Review: The Complaints by Ian Rankin

Friday Sep 18 2009
by Jack Bumsted

All readers of crime fiction mourned when Ian Rankin announced that he was retiring John Rebus, and many were disappointed in his first post-Rebus effort, Doors Open, which was less like a Rebus than a Donald Westlake caper book.  Everybody likes John Dortmunder, but not in place of Scotland’s most famous cop.  I am pleased to announce that readers still suffering from Rebus withdrawal will be absolutely satisfied with Ian Rankin’s latest effort, The Complaints.  The author has created a special police department in Edinburgh  – the Complaints and Conduct Department, which investigates wrongdoing by other cops – and a new character in Malcolm Fox, who is in certain respects deliberately not very Rebus-like.  For one thing, he has given up drinking.  But in other respects Fox is a lot like Rebus, particularly in his soul-searching commitment to his job and in the kind of morally complex cases he finds thrown his way.  Fox lives and works in a different part of Edinburgh from Rebus – it is more middle-class -- but the local colour is equally well-done, and readers familiar with the city will recognize the locales.  This one is a real winner.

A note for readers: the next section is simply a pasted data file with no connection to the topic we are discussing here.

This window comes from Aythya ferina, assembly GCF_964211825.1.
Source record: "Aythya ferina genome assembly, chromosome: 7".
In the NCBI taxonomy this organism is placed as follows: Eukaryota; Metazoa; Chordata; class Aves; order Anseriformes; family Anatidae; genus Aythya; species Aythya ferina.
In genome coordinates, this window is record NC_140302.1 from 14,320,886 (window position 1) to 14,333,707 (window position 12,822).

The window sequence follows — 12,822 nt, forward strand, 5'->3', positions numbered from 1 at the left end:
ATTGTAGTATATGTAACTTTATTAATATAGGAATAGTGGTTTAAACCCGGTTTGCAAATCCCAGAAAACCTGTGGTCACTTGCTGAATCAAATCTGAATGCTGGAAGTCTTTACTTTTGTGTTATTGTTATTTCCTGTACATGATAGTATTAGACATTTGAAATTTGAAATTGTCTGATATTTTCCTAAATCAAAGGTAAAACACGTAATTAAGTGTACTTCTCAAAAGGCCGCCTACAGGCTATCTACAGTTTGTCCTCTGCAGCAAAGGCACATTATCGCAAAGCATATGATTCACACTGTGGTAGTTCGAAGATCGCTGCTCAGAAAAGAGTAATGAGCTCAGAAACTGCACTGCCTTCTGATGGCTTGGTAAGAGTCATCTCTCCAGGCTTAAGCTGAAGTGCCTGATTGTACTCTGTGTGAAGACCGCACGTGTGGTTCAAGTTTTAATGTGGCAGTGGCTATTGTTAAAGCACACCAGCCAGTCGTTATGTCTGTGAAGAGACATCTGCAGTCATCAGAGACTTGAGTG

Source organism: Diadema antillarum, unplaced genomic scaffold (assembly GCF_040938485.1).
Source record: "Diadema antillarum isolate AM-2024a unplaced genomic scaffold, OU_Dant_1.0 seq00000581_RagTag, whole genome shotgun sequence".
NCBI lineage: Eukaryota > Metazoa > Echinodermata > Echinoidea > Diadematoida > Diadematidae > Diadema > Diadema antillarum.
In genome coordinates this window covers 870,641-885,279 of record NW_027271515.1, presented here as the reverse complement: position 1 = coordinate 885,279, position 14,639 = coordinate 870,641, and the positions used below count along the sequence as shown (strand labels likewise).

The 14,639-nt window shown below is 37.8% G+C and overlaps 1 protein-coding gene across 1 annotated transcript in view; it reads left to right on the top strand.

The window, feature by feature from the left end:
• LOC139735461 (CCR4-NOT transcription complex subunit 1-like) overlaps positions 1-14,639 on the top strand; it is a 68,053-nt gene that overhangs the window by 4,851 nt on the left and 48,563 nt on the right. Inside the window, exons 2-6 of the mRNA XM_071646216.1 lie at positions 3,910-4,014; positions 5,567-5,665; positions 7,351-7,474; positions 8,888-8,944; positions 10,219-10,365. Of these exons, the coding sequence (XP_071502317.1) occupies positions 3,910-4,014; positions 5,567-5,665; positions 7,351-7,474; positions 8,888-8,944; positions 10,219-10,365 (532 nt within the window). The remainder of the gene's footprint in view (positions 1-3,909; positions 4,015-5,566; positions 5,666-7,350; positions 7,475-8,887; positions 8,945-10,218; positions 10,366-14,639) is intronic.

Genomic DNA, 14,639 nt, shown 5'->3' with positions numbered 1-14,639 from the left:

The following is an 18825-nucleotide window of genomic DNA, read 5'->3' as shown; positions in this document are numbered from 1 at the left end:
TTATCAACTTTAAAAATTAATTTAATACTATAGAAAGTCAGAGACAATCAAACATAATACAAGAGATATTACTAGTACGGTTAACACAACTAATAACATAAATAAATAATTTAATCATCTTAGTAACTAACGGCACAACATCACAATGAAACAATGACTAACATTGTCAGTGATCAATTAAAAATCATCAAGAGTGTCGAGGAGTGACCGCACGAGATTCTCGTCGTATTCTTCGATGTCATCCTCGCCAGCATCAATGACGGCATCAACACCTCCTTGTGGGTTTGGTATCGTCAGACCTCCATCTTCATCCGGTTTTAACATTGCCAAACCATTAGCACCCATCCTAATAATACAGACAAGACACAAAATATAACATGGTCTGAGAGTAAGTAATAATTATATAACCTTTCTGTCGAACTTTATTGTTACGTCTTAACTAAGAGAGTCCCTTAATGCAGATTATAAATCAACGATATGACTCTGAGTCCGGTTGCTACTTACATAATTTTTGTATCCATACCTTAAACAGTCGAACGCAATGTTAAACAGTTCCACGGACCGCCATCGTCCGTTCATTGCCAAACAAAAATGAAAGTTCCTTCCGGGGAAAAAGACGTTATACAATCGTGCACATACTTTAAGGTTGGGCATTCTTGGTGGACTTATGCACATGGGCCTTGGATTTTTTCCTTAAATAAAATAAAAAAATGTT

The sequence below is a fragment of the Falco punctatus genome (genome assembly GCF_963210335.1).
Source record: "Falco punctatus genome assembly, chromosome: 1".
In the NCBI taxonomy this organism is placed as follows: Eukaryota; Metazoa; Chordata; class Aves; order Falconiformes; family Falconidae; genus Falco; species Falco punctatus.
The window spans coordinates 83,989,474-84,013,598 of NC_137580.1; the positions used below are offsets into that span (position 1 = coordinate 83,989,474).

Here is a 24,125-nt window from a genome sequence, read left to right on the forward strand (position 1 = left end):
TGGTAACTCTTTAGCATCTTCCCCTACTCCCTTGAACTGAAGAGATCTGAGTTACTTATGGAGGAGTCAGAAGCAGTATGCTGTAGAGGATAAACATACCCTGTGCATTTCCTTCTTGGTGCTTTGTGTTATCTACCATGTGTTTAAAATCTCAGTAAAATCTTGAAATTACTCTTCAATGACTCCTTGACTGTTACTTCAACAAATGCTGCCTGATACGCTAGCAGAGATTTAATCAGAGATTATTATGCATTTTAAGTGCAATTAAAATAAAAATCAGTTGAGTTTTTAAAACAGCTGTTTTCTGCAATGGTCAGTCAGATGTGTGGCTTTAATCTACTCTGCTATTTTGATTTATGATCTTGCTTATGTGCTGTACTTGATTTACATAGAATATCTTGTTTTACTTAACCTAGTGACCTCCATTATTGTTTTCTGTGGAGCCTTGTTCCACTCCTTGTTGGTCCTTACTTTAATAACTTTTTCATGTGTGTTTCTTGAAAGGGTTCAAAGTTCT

J. M. Bumsted 

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